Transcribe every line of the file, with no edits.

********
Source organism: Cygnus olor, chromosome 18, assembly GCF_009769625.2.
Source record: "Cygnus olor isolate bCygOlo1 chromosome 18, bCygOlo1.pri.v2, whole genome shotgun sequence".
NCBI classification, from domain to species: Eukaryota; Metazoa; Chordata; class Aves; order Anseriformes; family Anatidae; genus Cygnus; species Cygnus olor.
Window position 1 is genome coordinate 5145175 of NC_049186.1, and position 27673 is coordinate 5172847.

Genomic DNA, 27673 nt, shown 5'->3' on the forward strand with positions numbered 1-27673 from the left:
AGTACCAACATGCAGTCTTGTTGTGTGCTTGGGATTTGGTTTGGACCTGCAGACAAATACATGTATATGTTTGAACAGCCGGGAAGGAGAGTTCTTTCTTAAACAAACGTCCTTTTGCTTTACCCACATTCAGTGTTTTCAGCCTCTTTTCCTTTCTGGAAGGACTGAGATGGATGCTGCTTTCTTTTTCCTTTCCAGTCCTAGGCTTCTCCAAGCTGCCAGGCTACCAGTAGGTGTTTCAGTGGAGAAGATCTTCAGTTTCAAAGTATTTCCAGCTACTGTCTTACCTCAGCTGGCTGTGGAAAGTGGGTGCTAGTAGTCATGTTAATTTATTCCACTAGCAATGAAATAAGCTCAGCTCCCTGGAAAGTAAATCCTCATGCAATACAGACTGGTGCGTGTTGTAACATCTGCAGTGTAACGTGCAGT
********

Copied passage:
Source organism: Cygnus olor, chromosome 18, assembly GCF_009769625.2.
Source record: "Cygnus olor isolate bCygOlo1 chromosome 18, bCygOlo1.pri.v2, whole genome shotgun sequence".
NCBI classification, from domain to species: Eukaryota; Metazoa; Chordata; class Aves; order Anseriformes; family Anatidae; genus Cygnus; species Cygnus olor.
Window position 1 is genome coordinate 5145175 of NC_049186.1, and position 27673 is coordinate 5172847.

Genomic DNA, 27673 nt, shown 5'->3' on the forward strand with positions numbered 1-27673 from the left:
AGTACCAACATGCAGTCTTGTTGTGTGCTTGGGATTTGGTTTGGACCTGCAGACAAATACATGTATATGTTTGAACAGCCGGGAAGGAGAGTTCTTTCTTAAACAAACGTCCTTTTGCTTTACCCACATTCAGTGTTTTCAGCCTCTTTTCCTTTCTGGAAGGACTGAGATGGATGCTGCTTTCTTTTTCCTTTCCAGTCCTAGGCTTCTCCAAGCTGCCAGGCTACCAGTAGGTGTTTCAGTGGAGAAGATCTTCAGTTTCAAAGTATTTCCAGCTACTGTCTTACCTCAGCTGGCTGTGGAAAGTGGGTGCTAGTAGTCATGTTAATTTATTCCACTAGCAATGAAATAAGCTCAGCTCCCTGGAAAGTAAATCCTCATGCAATACAGACTGGTGCGTGTTGTAACATCTGCAGTGTAACGTGCAGT